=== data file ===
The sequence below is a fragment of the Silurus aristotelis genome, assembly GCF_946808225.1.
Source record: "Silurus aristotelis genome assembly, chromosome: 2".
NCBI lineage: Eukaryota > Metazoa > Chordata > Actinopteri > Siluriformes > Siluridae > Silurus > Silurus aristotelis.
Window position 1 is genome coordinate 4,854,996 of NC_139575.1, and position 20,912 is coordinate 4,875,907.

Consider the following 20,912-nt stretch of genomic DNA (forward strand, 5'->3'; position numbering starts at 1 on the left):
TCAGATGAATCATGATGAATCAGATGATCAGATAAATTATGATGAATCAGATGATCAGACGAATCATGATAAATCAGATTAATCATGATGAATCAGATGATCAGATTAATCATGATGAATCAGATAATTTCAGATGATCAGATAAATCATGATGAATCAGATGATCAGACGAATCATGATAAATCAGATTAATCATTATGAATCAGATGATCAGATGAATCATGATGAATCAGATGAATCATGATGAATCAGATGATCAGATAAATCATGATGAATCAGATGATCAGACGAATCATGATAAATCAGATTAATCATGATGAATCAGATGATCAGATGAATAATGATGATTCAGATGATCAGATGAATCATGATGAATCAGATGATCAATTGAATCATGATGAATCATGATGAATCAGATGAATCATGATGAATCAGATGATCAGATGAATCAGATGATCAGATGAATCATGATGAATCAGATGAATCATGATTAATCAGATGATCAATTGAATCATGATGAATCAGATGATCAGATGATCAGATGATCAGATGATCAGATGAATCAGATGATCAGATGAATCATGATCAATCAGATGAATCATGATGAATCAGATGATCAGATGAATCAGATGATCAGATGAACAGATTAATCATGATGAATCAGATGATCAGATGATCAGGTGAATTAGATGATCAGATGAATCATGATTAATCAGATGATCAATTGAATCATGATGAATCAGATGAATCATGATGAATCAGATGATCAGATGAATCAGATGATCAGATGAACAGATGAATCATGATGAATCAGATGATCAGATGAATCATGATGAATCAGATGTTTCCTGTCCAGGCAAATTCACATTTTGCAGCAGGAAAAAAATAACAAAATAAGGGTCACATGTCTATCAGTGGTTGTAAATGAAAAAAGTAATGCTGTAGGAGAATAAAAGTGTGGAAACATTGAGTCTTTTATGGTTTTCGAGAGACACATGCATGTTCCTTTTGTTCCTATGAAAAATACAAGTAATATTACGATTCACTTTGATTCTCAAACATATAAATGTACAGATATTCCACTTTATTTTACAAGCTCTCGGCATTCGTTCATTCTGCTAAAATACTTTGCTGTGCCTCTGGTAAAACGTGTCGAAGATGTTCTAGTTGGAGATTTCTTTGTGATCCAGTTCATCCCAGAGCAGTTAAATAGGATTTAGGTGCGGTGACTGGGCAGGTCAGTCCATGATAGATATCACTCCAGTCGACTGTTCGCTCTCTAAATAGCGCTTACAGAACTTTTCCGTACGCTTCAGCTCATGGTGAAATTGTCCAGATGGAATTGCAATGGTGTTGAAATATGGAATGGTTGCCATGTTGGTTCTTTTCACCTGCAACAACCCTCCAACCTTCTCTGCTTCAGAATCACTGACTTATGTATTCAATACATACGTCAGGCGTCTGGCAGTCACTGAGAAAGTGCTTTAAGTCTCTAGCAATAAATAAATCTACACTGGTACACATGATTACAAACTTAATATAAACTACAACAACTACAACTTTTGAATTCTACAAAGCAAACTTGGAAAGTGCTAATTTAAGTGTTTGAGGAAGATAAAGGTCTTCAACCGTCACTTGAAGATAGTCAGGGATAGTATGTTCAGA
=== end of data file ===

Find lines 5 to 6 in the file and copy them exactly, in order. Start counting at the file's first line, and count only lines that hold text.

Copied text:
Consider the following 20,912-nt stretch of genomic DNA (forward strand, 5'->3'; position numbering starts at 1 on the left):
TCAGATGAATCATGATGAATCAGATGATCAGATAAATTATGATGAATCAGATGATCAGACGAATCATGATAAATCAGATTAATCATGATGAATCAGATGATCAGATTAATCATGATGAATCAGATAATTTCAGATGATCAGATAAATCATGATGAATCAGATGATCAGACGAATCATGATAAATCAGATTAATCATTATGAATCAGATGATCAGATGAATCATGATGAATCAGATGAATCATGATGAATCAGATGATCAGATAAATCATGATGAATCAGATGATCAGACGAATCATGATAAATCAGATTAATCATGATGAATCAGATGATCAGATGAATAATGATGATTCAGATGATCAGATGAATCATGATGAATCAGATGATCAATTGAATCATGATGAATCATGATGAATCAGATGAATCATGATGAATCAGATGATCAGATGAATCAGATGATCAGATGAATCATGATGAATCAGATGAATCATGATTAATCAGATGATCAATTGAATCATGATGAATCAGATGATCAGATGATCAGATGATCAGATGATCAGATGAATCAGATGATCAGATGAATCATGATCAATCAGATGAATCATGATGAATCAGATGATCAGATGAATCAGATGATCAGATGAACAGATTAATCATGATGAATCAGATGATCAGATGATCAGGTGAATTAGATGATCAGATGAATCATGATTAATCAGATGATCAATTGAATCATGATGAATCAGATGAATCATGATGAATCAGATGATCAGATGAATCAGATGATCAGATGAACAGATGAATCATGATGAATCAGATGATCAGATGAATCATGATGAATCAGATGTTTCCTGTCCAGGCAAATTCACATTTTGCAGCAGGAAAAAAATAACAAAATAAGGGTCACATGTCTATCAGTGGTTGTAAATGAAAAAAGTAATGCTGTAGGAGAATAAAAGTGTGGAAACATTGAGTCTTTTATGGTTTTCGAGAGACACATGCATGTTCCTTTTGTTCCTATGAAAAATACAAGTAATATTACGATTCACTTTGATTCTCAAACATATAAATGTACAGATATTCCACTTTATTTTACAAGCTCTCGGCATTCGTTCATTCTGCTAAAATACTTTGCTGTGCCTCTGGTAAAACGTGTCGAAGATGTTCTAGTTGGAGATTTCTTTGTGATCCAGTTCATCCCAGAGCAGTTAAATAGGATTTAGGTGCGGTGACTGGGCAGGTCAGTCCATGATAGATATCACTCCAGTCGACTGTTCGCTCTCTAAATAGCGCTTACAGAACTTTTCCGTACGCTTCAGCTCATGGTGAAATTGTCCAGATGGAATTGCAATGGTGTTGAAATATGGAATGGTTGCCATGTTGGTTCTTTTCACCTGCAACAACCCTCCAACCTTCTCTGCTTCAGAATCACTGACTTATGTATTCAATACATACGTCAGGCGTCTGGCAGTCACTGAGAAAGTGCTTTAAGTCTCTAGCAATAAATAAATCTACACTGGTACACATGATTACAAACTTAATATAAACTACAACAACTACAACTTTTGAATTCTACAAAGCAAACTTGGAAAGTGCTAATTTAAGTGTTTGAGGAAGATAAAGGTCTTCAACCGTCACTTGAAGATAGTCAGGGATAGTATGTTCAGA